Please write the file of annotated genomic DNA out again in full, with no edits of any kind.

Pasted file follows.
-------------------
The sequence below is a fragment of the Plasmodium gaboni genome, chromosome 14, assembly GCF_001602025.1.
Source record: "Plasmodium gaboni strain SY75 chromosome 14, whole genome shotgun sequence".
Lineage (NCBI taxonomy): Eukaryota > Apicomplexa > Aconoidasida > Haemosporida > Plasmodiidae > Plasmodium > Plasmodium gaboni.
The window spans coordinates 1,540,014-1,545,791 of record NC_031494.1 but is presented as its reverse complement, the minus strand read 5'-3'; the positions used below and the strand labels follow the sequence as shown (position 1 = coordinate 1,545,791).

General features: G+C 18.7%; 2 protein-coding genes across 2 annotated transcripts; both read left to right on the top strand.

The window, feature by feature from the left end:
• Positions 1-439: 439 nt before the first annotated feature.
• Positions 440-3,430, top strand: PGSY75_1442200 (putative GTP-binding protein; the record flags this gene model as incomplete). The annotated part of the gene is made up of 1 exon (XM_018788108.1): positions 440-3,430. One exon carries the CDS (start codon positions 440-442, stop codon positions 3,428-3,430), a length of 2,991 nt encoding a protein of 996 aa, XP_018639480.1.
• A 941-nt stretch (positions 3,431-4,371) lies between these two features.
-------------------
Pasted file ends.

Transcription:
The sequence below is a fragment of the Plasmodium gaboni genome, chromosome 14, assembly GCF_001602025.1.
Source record: "Plasmodium gaboni strain SY75 chromosome 14, whole genome shotgun sequence".
Lineage (NCBI taxonomy): Eukaryota > Apicomplexa > Aconoidasida > Haemosporida > Plasmodiidae > Plasmodium > Plasmodium gaboni.
The window spans coordinates 1,540,014-1,545,791 of record NC_031494.1 but is presented as its reverse complement, the minus strand read 5'-3'; the positions used below and the strand labels follow the sequence as shown (position 1 = coordinate 1,545,791).

General features: G+C 18.7%; 2 protein-coding genes across 2 annotated transcripts; both read left to right on the top strand.

The window, feature by feature from the left end:
• Positions 1-439: 439 nt before the first annotated feature.
• Positions 440-3,430, top strand: PGSY75_1442200 (putative GTP-binding protein; the record flags this gene model as incomplete). The annotated part of the gene is made up of 1 exon (XM_018788108.1): positions 440-3,430. One exon carries the CDS (start codon positions 440-442, stop codon positions 3,428-3,430), a length of 2,991 nt encoding a protein of 996 aa, XP_018639480.1.
• A 941-nt stretch (positions 3,431-4,371) lies between these two features.